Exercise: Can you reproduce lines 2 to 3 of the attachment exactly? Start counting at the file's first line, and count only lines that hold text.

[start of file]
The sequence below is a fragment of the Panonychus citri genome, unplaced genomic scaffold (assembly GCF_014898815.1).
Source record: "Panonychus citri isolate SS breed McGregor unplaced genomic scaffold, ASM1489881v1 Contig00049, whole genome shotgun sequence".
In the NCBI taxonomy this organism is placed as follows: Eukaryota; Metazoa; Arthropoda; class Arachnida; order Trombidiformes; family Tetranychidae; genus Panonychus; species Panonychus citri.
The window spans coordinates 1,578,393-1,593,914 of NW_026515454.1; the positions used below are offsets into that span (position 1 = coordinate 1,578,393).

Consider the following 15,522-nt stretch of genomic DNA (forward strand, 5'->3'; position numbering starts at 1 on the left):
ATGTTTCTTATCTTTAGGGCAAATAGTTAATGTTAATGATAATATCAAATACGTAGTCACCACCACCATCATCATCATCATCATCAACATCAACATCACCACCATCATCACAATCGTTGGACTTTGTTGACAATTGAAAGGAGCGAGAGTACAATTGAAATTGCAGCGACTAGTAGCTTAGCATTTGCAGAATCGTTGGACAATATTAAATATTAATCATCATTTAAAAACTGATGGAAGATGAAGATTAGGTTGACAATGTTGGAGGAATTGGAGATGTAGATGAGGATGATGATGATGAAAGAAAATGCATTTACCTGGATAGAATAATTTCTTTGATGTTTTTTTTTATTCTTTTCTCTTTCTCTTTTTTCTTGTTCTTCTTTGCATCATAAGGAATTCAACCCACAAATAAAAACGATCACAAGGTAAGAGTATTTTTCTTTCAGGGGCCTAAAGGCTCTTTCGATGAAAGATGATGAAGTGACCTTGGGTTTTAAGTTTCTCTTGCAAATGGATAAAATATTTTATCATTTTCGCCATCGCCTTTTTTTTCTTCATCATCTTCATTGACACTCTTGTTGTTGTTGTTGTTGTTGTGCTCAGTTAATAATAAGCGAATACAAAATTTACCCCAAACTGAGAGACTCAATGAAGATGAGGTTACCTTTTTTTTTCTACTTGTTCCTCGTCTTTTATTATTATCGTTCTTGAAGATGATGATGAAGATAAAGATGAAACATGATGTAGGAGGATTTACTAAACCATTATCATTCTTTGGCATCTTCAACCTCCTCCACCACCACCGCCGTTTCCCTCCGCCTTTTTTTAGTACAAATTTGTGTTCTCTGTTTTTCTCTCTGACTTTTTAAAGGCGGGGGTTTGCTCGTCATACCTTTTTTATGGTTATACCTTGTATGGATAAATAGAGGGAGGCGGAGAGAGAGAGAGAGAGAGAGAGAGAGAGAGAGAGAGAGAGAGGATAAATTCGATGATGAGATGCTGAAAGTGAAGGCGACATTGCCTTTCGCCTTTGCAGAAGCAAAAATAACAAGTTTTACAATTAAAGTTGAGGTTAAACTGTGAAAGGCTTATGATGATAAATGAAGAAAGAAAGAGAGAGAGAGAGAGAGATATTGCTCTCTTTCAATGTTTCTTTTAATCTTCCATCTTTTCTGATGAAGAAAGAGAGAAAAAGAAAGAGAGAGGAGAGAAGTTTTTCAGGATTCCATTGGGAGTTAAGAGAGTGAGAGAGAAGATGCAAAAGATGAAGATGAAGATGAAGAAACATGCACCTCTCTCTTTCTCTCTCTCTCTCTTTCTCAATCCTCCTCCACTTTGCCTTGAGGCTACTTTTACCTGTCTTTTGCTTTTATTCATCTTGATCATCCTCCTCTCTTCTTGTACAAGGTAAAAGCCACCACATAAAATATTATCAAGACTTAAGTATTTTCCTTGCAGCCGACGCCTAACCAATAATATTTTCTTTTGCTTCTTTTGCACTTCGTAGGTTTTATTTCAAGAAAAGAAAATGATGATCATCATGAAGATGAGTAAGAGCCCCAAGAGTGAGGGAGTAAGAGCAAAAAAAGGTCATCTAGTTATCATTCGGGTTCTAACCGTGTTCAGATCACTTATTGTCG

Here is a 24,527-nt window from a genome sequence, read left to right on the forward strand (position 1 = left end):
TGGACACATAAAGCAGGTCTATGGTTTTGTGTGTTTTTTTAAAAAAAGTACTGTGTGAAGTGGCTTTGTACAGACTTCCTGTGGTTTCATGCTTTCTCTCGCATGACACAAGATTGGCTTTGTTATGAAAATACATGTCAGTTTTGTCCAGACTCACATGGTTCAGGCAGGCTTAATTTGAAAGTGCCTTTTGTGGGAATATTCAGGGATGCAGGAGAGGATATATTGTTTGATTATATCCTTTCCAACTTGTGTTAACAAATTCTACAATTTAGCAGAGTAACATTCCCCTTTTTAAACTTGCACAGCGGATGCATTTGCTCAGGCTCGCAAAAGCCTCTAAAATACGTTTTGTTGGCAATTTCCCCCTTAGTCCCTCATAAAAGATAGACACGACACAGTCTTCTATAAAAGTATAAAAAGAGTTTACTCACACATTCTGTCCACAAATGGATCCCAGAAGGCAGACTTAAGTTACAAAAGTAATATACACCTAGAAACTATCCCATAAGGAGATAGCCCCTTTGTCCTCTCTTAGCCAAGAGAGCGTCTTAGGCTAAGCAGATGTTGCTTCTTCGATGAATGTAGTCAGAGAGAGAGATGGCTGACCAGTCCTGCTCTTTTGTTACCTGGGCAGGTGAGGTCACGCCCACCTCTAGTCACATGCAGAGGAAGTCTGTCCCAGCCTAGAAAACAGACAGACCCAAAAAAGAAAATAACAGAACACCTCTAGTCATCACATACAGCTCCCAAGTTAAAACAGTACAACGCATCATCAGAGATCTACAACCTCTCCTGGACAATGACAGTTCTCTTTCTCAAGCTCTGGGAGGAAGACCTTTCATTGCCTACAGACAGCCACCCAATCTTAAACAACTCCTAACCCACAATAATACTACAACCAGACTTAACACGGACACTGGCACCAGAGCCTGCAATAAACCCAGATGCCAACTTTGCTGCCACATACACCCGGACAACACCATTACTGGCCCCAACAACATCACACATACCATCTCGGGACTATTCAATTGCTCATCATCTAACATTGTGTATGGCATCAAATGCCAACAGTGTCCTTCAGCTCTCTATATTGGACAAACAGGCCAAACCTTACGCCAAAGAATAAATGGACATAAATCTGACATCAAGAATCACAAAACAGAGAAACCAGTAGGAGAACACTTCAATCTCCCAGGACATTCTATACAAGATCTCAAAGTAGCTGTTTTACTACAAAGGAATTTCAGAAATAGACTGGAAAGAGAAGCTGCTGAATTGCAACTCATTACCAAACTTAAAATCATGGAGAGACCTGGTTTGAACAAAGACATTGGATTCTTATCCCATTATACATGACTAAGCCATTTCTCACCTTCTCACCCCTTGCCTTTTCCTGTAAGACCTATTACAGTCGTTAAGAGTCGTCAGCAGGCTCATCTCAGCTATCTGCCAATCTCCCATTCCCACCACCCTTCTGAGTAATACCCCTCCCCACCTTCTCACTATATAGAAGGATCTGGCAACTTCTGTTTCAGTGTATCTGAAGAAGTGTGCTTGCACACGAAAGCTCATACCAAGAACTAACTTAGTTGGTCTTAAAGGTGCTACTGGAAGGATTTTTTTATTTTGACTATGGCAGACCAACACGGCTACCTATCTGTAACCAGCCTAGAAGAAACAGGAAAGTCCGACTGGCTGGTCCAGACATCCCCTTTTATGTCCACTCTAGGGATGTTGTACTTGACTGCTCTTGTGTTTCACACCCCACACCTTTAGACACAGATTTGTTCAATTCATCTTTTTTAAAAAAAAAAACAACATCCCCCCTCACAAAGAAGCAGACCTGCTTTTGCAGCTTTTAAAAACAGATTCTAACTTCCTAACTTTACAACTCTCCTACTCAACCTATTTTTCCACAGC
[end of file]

Source record: "Panonychus citri isolate SS breed McGregor unplaced genomic scaffold, ASM1489881v1 Contig00049, whole genome shotgun sequence".
In the NCBI taxonomy this organism is placed as follows: Eukaryota; Metazoa; Arthropoda; class Arachnida; order Trombidiformes; family Tetranychidae; genus Panonychus; species Panonychus citri.